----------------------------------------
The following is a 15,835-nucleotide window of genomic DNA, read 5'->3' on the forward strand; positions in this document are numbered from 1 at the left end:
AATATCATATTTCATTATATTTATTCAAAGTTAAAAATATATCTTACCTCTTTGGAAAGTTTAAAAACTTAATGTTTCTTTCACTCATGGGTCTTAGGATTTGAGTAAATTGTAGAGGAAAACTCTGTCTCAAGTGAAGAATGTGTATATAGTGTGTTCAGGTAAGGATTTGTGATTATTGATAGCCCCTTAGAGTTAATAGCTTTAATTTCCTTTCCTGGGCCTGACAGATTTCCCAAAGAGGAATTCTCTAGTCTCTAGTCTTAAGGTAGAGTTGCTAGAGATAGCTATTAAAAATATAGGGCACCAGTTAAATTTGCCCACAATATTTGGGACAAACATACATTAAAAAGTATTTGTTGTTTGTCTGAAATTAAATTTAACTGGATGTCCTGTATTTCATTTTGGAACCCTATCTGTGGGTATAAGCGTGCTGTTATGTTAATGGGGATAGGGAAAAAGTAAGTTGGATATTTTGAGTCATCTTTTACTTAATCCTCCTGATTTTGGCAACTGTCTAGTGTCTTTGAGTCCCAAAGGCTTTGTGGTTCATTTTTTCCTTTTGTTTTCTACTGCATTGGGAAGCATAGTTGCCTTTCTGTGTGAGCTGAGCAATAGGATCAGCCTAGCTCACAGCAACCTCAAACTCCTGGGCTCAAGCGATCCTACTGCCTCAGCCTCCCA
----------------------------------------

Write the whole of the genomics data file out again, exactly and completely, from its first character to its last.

The following is a 15,835-nucleotide window of genomic DNA, read 5'->3' on the forward strand; positions in this document are numbered from 1 at the left end:
AATATCATATTTCATTATATTTATTCAAAGTTAAAAATATATCTTACCTCTTTGGAAAGTTTAAAAACTTAATGTTTCTTTCACTCATGGGTCTTAGGATTTGAGTAAATTGTAGAGGAAAACTCTGTCTCAAGTGAAGAATGTGTATATAGTGTGTTCAGGTAAGGATTTGTGATTATTGATAGCCCCTTAGAGTTAATAGCTTTAATTTCCTTTCCTGGGCCTGACAGATTTCCCAAAGAGGAATTCTCTAGTCTCTAGTCTTAAGGTAGAGTTGCTAGAGATAGCTATTAAAAATATAGGGCACCAGTTAAATTTGCCCACAATATTTGGGACAAACATACATTAAAAAGTATTTGTTGTTTGTCTGAAATTAAATTTAACTGGATGTCCTGTATTTCATTTTGGAACCCTATCTGTGGGTATAAGCGTGCTGTTATGTTAATGGGGATAGGGAAAAAGTAAGTTGGATATTTTGAGTCATCTTTTACTTAATCCTCCTGATTTTGGCAACTGTCTAGTGTCTTTGAGTCCCAAAGGCTTTGTGGTTCATTTTTTCCTTTTGTTTTCTACTGCATTGGGAAGCATAGTTGCCTTTCTGTGTGAGCTGAGCAATAGGATCAGCCTAGCTCACAGCAACCTCAAACTCCTGGGCTCAAGCGATCCTACTGCCTCAGCCTCCCA